Bear Facts about Yosemite
The latest bear report from Yosemite National Park:
2021 Total Bear Incidents: 44
2021 Total Property Damage: $2,929
Bear Incident Comparisons (year to date—previous years):
Last year: +100%
Most Incidents (1998): -97%
Fewest Incidents (2019) : +120%
Bear Activity Summary: Bear incidents in Yosemite have slowed in the last week. For the first time in 13 weeks there has not been a single bear incident. However, numerous reports of bears are continuing to be received all over the park. In El Portal, there has been an increase in reports of bears in all residential areas likely drawn in by late summer fruit. During this time it is extremely important to secure your homes and remove any attractants from your yard (clean dirty barbeques, pick fruit from trees, store pet food indoors, etc.) to keep bears away and prevent them from investigating your home.
In Yosemite Valley, an elevated number of reports has been received of bears on the Mist Trail. One bear even used the railed steps to come down from the top of Vernal Falls during the middle of the day. If you run into bears on trails, give the animal plenty of space and protect your food—do not abandon it. Given the many heavily populated, narrow, switchbacking trails in the park - it is easy for a bear to quickly become surrounded with no exit if it is not given proper space. Always try to maintain 50 yards from a bear, even if that means backtracking and waiting for the bear pass. If the bear approaches you (closer than 50 yards) yell as loudly as possible and try to scare the bear off.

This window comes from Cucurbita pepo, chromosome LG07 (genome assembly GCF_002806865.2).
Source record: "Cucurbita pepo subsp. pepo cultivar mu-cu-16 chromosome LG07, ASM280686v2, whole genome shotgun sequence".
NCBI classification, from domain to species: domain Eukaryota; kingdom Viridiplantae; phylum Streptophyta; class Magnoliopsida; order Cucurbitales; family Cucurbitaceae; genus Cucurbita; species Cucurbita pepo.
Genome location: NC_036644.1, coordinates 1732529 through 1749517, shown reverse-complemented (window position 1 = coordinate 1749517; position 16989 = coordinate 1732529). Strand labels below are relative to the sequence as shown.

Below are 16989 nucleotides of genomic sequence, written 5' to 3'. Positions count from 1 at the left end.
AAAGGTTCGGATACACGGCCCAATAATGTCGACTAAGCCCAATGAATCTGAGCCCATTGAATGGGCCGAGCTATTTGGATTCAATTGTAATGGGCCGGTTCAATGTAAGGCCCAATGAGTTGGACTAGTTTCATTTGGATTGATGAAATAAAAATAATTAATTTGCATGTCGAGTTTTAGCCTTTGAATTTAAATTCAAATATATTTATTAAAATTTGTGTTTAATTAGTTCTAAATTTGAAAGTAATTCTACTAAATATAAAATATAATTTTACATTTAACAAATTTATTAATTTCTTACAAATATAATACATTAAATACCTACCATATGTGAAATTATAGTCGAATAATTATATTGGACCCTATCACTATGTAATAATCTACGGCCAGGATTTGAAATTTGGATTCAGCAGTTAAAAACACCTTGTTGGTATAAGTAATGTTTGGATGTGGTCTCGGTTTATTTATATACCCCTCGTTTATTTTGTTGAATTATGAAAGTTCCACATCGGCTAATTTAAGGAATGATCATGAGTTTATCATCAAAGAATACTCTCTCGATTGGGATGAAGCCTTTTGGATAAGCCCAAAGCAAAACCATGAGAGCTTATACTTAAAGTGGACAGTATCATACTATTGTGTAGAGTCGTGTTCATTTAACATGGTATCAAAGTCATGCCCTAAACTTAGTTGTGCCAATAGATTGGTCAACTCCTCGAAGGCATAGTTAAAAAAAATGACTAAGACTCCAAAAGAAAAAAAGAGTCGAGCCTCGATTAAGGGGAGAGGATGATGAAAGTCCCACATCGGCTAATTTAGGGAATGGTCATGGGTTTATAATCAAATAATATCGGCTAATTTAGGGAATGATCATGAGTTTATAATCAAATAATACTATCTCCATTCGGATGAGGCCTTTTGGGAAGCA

Report bear incidents and sightings: Call the Save-A-Bear Hotline at +1 209 372-0322 or e-mail email@example.com. For more information visit https://KeepBearsWild.org
Red Bear, Dead Bear: Please help protect wildlife by obeying speed limits and being prepared to stop for animals in roadways. At least 19 bears have been hit by vehicles and at least five of those have died from impact this year in Yosemite.
Fascinating Bear Fact: A study on black bear attacks in the U.S. in recent decades showed that 52% of attacks were defensive and done by female bears with cubs. Predatory attacks made up just 15% of total attacks with nearly all of these being done by male bears. The remaining 33% of attacks were food-motivated attacks by both male and female bears.